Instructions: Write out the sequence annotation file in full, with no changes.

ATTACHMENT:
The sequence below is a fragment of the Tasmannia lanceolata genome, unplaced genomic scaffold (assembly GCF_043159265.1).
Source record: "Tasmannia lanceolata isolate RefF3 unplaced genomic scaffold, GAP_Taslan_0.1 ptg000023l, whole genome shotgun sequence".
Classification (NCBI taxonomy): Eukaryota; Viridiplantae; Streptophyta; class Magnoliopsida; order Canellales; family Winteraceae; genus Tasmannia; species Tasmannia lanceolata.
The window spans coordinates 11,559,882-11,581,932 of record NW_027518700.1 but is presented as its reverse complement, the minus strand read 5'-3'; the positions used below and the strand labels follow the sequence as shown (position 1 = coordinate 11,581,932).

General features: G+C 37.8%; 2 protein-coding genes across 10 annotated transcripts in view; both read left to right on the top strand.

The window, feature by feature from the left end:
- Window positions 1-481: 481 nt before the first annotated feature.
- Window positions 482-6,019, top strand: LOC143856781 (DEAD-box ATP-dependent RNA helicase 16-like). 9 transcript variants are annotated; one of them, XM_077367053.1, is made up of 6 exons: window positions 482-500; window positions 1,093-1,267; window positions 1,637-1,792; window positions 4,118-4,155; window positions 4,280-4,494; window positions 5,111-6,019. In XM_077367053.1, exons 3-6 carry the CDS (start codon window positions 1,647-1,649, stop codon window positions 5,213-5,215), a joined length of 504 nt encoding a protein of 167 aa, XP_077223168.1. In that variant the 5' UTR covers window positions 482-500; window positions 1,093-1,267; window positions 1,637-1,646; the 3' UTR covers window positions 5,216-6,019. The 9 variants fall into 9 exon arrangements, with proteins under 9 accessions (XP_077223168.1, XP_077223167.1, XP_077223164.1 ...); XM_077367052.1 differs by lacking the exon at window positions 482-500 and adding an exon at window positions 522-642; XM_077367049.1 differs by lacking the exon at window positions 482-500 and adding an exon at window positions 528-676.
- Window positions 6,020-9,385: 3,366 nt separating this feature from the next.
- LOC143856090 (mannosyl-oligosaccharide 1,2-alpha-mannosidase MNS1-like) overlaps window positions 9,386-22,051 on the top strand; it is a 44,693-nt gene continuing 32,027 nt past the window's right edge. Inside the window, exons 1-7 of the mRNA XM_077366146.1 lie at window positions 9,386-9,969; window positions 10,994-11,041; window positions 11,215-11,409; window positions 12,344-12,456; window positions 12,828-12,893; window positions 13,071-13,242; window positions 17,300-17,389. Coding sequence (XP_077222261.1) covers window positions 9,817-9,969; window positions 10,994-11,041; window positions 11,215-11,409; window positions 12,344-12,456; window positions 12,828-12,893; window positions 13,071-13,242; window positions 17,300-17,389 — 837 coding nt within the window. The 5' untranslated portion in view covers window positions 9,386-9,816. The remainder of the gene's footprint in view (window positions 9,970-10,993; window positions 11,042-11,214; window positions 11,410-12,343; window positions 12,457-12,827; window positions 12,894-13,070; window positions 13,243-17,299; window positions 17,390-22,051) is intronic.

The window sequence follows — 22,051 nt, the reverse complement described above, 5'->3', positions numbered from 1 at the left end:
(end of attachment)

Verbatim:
The sequence below is a fragment of the Tasmannia lanceolata genome, unplaced genomic scaffold (assembly GCF_043159265.1).
Source record: "Tasmannia lanceolata isolate RefF3 unplaced genomic scaffold, GAP_Taslan_0.1 ptg000023l, whole genome shotgun sequence".
Classification (NCBI taxonomy): Eukaryota; Viridiplantae; Streptophyta; class Magnoliopsida; order Canellales; family Winteraceae; genus Tasmannia; species Tasmannia lanceolata.
The window spans coordinates 11,559,882-11,581,932 of record NW_027518700.1 but is presented as its reverse complement, the minus strand read 5'-3'; the positions used below and the strand labels follow the sequence as shown (position 1 = coordinate 11,581,932).

General features: G+C 37.8%; 2 protein-coding genes across 10 annotated transcripts in view; both read left to right on the top strand.

The window, feature by feature from the left end:
- Window positions 1-481: 481 nt before the first annotated feature.
- Window positions 482-6,019, top strand: LOC143856781 (DEAD-box ATP-dependent RNA helicase 16-like). 9 transcript variants are annotated; one of them, XM_077367053.1, is made up of 6 exons: window positions 482-500; window positions 1,093-1,267; window positions 1,637-1,792; window positions 4,118-4,155; window positions 4,280-4,494; window positions 5,111-6,019. In XM_077367053.1, exons 3-6 carry the CDS (start codon window positions 1,647-1,649, stop codon window positions 5,213-5,215), a joined length of 504 nt encoding a protein of 167 aa, XP_077223168.1. In that variant the 5' UTR covers window positions 482-500; window positions 1,093-1,267; window positions 1,637-1,646; the 3' UTR covers window positions 5,216-6,019. The 9 variants fall into 9 exon arrangements, with proteins under 9 accessions (XP_077223168.1, XP_077223167.1, XP_077223164.1 ...); XM_077367052.1 differs by lacking the exon at window positions 482-500 and adding an exon at window positions 522-642; XM_077367049.1 differs by lacking the exon at window positions 482-500 and adding an exon at window positions 528-676.
- Window positions 6,020-9,385: 3,366 nt separating this feature from the next.
- LOC143856090 (mannosyl-oligosaccharide 1,2-alpha-mannosidase MNS1-like) overlaps window positions 9,386-22,051 on the top strand; it is a 44,693-nt gene continuing 32,027 nt past the window's right edge. Inside the window, exons 1-7 of the mRNA XM_077366146.1 lie at window positions 9,386-9,969; window positions 10,994-11,041; window positions 11,215-11,409; window positions 12,344-12,456; window positions 12,828-12,893; window positions 13,071-13,242; window positions 17,300-17,389. Coding sequence (XP_077222261.1) covers window positions 9,817-9,969; window positions 10,994-11,041; window positions 11,215-11,409; window positions 12,344-12,456; window positions 12,828-12,893; window positions 13,071-13,242; window positions 17,300-17,389 — 837 coding nt within the window. The 5' untranslated portion in view covers window positions 9,386-9,816. The remainder of the gene's footprint in view (window positions 9,970-10,993; window positions 11,042-11,214; window positions 11,410-12,343; window positions 12,457-12,827; window positions 12,894-13,070; window positions 13,243-17,299; window positions 17,390-22,051) is intronic.

The window sequence follows — 22,051 nt, the reverse complement described above, 5'->3', positions numbered from 1 at the left end: